• Cielo Vista

Beauty pageants Mayan style

December 10, 2013

GUATEMALA CITY – If you thought beauty pageants were about tantrums, tiaras and two-pieces, think again. For the past 45 years, indigenous women in Guatemala have been gathering in the mountainous town of Cobán, Alta Verapaz, 200 kilometers north of the capital, to participate in the annual Mayan pageant “Encuentro Intercultural Folklórico Nacional” in the hope of being crowned “Rabin Ajau” (Daughter of the King).

Each year at the end of July or beginning of August, some 100 indigenous women from all over the Central American country descend upon Cobán and assemble in a large sports center to compete for the coveted prize. All of the young participants will have previously been selected as local princesses in smaller, community-wide contests held during the year. 

Instead of catwalks and bikini competitions, the contestants are clothed in traditional Mayan dress and are required to perform prayers, parades and traditional dances in front of the public, who are usually made up of dignitaries, guests and local residents. Judges award points for rhythm, elegance, grace and charm before testing the women on their cultural and historical knowledge – giving additional marks for intelligence, sincerity and spiritual beauty.

During this year’s pageant, organizers stressed: “This is not a beauty contest; it’s about leadership.”

Often used as a vehicle of protest and a platform for making speeches, the pageant is a celebration of Guatemala’s indigenous community, which accounts for roughly half the country’s population but suffers the highest levels of poverty.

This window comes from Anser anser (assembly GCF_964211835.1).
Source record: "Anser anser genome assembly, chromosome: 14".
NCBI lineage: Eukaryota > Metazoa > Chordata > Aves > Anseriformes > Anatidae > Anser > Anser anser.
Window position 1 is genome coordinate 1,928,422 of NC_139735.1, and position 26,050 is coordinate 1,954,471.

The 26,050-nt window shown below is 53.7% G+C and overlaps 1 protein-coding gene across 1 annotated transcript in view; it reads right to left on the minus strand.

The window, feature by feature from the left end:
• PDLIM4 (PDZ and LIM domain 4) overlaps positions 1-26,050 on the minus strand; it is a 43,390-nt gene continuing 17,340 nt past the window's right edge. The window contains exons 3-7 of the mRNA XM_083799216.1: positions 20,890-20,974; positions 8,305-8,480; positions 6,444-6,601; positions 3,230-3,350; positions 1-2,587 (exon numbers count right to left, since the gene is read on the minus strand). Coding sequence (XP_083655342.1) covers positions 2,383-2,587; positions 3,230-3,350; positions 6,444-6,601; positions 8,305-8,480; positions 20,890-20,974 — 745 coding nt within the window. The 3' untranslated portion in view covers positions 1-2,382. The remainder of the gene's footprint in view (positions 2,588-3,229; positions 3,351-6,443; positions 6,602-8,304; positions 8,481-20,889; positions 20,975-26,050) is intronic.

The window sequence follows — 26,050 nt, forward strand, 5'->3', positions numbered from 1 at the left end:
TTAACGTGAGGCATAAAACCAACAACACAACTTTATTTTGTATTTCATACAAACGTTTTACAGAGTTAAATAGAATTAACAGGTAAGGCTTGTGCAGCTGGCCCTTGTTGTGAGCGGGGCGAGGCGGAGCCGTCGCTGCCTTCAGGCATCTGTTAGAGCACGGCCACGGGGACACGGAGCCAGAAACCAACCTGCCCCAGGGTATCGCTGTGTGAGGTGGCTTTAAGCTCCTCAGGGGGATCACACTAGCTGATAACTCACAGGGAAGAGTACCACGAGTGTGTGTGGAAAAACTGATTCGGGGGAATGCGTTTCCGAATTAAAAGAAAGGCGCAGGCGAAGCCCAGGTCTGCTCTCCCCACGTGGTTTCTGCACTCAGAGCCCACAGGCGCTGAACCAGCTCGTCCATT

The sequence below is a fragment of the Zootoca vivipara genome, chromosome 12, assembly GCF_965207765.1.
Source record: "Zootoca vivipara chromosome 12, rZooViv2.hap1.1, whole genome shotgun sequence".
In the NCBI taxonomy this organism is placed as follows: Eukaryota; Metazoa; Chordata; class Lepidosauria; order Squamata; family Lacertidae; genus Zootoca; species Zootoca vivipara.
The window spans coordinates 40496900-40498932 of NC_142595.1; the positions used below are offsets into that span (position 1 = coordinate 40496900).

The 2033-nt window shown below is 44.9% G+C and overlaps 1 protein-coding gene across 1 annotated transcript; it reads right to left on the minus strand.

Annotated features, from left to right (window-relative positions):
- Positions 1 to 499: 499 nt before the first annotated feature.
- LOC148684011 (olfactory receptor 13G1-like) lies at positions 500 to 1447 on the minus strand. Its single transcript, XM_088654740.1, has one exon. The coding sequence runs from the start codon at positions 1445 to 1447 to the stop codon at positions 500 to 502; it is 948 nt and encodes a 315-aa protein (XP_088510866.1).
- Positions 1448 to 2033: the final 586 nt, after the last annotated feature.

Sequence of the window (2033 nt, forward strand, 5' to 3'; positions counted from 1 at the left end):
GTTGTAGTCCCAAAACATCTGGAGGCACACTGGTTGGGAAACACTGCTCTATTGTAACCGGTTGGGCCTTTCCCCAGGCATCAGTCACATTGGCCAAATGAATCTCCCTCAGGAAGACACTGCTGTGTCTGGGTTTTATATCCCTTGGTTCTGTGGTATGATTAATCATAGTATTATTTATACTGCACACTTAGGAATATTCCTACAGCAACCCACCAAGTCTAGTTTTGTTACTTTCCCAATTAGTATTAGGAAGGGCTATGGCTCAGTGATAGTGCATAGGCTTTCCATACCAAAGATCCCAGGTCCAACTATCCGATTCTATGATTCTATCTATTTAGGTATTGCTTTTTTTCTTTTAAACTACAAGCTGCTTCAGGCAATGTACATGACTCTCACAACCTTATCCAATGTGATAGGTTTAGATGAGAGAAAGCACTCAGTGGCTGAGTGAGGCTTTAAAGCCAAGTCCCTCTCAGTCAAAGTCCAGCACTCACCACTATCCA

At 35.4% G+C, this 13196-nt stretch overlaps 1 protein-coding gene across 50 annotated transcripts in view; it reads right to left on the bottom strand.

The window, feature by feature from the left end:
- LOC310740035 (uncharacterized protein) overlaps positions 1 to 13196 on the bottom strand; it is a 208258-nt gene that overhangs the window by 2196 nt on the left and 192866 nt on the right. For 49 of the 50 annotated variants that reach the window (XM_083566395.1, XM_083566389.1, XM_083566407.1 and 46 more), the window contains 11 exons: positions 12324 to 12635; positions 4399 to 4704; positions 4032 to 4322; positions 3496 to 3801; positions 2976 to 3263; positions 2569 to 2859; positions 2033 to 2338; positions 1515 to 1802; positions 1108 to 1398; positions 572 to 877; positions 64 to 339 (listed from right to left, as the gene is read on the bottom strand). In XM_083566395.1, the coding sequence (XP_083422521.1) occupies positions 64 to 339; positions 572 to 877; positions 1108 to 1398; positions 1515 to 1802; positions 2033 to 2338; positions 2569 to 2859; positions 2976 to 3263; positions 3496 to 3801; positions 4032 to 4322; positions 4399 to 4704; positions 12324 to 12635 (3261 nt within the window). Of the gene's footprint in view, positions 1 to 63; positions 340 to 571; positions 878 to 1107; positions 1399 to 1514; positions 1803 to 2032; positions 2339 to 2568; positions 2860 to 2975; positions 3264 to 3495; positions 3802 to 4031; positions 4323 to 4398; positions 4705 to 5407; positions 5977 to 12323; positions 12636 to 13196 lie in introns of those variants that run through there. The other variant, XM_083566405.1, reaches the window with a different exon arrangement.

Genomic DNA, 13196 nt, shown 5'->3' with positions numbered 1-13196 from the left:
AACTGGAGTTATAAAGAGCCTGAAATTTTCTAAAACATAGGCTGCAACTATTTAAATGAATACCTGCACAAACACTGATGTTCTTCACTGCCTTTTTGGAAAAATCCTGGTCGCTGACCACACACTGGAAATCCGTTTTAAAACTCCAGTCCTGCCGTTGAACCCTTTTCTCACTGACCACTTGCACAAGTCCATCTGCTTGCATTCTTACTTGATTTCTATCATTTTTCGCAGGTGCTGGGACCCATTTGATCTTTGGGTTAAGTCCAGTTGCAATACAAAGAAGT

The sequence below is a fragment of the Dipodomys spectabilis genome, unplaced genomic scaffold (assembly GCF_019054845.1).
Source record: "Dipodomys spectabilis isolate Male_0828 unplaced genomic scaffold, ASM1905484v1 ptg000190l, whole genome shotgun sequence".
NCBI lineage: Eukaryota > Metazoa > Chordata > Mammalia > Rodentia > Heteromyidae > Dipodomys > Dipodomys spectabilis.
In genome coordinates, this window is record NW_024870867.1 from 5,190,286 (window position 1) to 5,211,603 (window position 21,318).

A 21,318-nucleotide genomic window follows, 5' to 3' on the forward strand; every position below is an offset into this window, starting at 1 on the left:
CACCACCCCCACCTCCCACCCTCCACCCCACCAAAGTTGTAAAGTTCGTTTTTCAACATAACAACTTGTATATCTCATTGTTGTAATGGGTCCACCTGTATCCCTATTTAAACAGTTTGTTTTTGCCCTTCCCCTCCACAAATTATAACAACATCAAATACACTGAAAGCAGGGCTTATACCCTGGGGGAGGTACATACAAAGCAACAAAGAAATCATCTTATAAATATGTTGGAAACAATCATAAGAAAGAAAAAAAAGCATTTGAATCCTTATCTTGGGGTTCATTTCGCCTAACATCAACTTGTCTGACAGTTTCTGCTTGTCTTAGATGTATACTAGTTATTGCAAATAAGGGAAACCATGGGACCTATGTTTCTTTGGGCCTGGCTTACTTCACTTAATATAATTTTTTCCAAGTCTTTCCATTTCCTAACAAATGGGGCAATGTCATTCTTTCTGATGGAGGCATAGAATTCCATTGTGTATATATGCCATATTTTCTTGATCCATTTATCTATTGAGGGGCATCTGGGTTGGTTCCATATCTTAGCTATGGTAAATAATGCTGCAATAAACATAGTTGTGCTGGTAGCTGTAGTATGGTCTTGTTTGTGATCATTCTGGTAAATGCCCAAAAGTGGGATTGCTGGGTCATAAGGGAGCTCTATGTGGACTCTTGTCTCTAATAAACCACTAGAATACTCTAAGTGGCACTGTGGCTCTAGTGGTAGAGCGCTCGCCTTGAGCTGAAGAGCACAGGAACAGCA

The competition can last for four days and is accompanied by folklore singing groups, rodeos and parades that display Guatemala’s cultural heritage. The winner is often announced in the early hours of Sunday morning, after various rounds of competition, and is awarded the White Orchid Scepter and the Sacred Silver Crown, which is adorned with jade and quetzal feathers.

Since 2008, the Indigenous Development Fund, a government agency, has offered the winner of the cultural competition a job: This year’s Rabin Ajau, Leslie Tupil, now works as a coordinator for the institute’s youth unity program.

Facebook Comments

You may be interested

Fishing for the next generation in Quepos
Sponsored content
3 views
Sponsored content
3 views

Fishing for the next generation in Quepos

Scott Cutter / Marina Pez Vela - May 20, 2019

Having completed the 20th edition of the Offshore World Championship in May, and the 7th edition of this iconic event…

Costa Rica announces provisional 40-man roster for Gold Cup
Keylor Navas
6 views
Keylor Navas
6 views

Costa Rica announces provisional 40-man roster for Gold Cup

Alejandro Zúñiga - May 20, 2019

Costa Rica on Monday announced the 40-man provisional roster that will serve as the basis for its 2019 Gold Cup…

Costa Rica allocates $3.35 million for port infrastructure in Limón
Costa Rica
16 views
Costa Rica
16 views

Costa Rica allocates $3.35 million for port infrastructure in Limón

Alejandro Zúñiga - May 20, 2019

The Atlantic Port Authority (JAPDEVA) will manage more than $3.35 million as it explores four projects to support the economy…

Do NOT follow this link or you will be banned from the site!